Preservation Ambassador

May 28, 2020

A “dream project” takes digitization expert Kerry Bannen from Chapel Hill to Senegal

portrait of Kerry Bannen

Photo by Aleah Howell, University Libraries

To pursue her dream of being a photojournalist for National Geographic, Kerry Bannen earned a master’s in fine arts in documentary photography from the University of Wales, Newport.

“Then circumstances changed, and I fell in love with libraries,” says Bannen, a digitization workflow supervisor at the University Libraries since 2012. But a recent “dream project” allowed her to combine her passions and bring her skills to a global stage.

Last October, Bannen joined two UNC-Chapel Hill professors on a grant-funded 10-day trip to Senegal to preserve endangered manuscripts. These documents, in Arabic and the Senegalese language Pulaar, were created by influential Islamic scholars of the late 19th and 20th centuries.

manuscript scanning workshop

Manuscript scanning setup and training at the West African Research Center (WARC) in Dakar, Senegal (photo courtesy Kerry Bannen)

This project—a collaboration among UNC-Chapel Hill, the Endangered Archives Programme of the British Library, and the West African Research Center (WARC)—is designed to “provide easily accessible resources that will improve the quality of scholarly research and make available teaching materials on Muslim West Africa in general and the Haalpulaar (those who speak Pulaar) history, language, society and culture in particular.”

Before embarking on the 24-hour voyage from the Triangle to Dakar, Senegal, Bannen began a different kind of journey. “I wanted to make sure that I knew the expectations for me in a country that is 95% Muslim with a completely different culture than I’m used to,” she says.

In addition to participating in a Facebook group for expats and visitors to Senegal, Bannen learned greetings in Wolof, one of the local languages, as well as French, which is widely spoken in the West African country. “I knew we would be meeting with imams and going to mosques so I learned what I needed to do to show respect,” she says.

She succeeded, says Mohamed Mwamzandi, teaching assistant professor in Carolina’s African, African American, and Diaspora Studies (AAAD) department, one of the project leads. Mwamzandi says that in addition to being culturally sensitive and aware, Bannen provided critical technical expertise.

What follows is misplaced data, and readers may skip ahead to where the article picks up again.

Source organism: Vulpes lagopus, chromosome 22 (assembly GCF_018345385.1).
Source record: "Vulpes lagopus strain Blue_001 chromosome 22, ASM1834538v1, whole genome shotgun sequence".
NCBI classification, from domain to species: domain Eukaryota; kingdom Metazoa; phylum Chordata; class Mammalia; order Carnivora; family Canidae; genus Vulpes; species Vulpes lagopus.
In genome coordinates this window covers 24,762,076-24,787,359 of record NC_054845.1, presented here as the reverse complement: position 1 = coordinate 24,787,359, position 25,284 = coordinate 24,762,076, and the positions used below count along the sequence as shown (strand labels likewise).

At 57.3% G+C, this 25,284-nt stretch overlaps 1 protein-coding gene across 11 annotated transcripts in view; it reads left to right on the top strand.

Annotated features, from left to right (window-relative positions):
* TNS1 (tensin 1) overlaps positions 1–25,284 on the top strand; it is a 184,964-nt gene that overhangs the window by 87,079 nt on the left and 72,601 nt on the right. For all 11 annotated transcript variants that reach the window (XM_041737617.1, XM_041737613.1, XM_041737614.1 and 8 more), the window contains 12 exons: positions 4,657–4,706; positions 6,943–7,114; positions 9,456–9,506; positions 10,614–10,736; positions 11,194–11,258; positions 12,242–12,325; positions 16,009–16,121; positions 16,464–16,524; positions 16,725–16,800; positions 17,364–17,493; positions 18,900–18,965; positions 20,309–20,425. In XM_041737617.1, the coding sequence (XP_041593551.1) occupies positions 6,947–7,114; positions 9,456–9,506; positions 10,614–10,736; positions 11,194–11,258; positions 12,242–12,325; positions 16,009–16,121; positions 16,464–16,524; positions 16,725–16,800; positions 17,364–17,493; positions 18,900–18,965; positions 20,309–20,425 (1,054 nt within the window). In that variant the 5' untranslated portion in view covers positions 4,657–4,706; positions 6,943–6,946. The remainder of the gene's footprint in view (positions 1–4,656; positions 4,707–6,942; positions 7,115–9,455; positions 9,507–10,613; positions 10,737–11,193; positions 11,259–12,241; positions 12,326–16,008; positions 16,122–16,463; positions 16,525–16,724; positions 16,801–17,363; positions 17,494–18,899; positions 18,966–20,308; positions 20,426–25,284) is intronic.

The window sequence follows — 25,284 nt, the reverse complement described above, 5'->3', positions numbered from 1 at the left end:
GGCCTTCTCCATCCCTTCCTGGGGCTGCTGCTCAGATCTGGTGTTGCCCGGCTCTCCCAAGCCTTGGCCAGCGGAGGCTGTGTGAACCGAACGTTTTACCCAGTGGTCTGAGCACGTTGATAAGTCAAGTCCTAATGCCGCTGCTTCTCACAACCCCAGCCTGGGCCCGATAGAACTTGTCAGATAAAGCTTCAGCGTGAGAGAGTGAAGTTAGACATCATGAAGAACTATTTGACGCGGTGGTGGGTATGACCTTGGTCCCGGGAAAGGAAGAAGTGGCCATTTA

“Kerry has excellent skills in digitization and was a very easy partner to work with,” he says. “When the British Library received the first 100 images that Kerry had digitized, their staff told us the images were perfect.”

goats and art on gorée island

Goats and art on Gorée Island (photo courtesy Kerry Bannen)

While working in Senegal, Bannen called upon the skills she has developed on the job. “Working at UNC with photos, rare books and manuscripts, I have had a lot of practice in creative problem solving,” she says. “I’m used to figuring out the best way to get a good image based on how the object can be manipulated and then reverse engineering a process to achieve our goal.”

Bannen helped the team digitize some 4,500 documents while in Senegal, working both in the WARC office and in a workspace in a mosque. A typical day would entail setting up the camera, lights, computer—all of which the team brought from the United States—and then photographing manuscripts while other team members created the metadata, in both English and the document’s original language.

In addition to doing hands-on digitization work, Bannen helped increase the capacity of the team in Senegal, training them to get the best images possible and meet the standards set by the British Library. “She is a good teacher who taught me a lot,” says Samba Camara, a native of Senegal and AAAD teaching assistant professor and language instructor who created the project. “Kerry is an important part of the whole project. Without her, we couldn’t have done the work.”

Bannen says that she learned as much as she taught. “I learned so much about Islam and about Africa,” she says. “Before this trip, I hadn’t thought about where materials are kept in places where libraries and cultural heritage institutions aren’t readily available and funded like they are in the United States. In Senegal, many pieces were just kept in a bookcase in a mosque and may be deteriorating.”

Bannen hopes to work on similar projects throughout the world. “When there is an endangered archive in another country, I hope to be the person who can help preserve those documents,” she says.

Story by Michele Lynn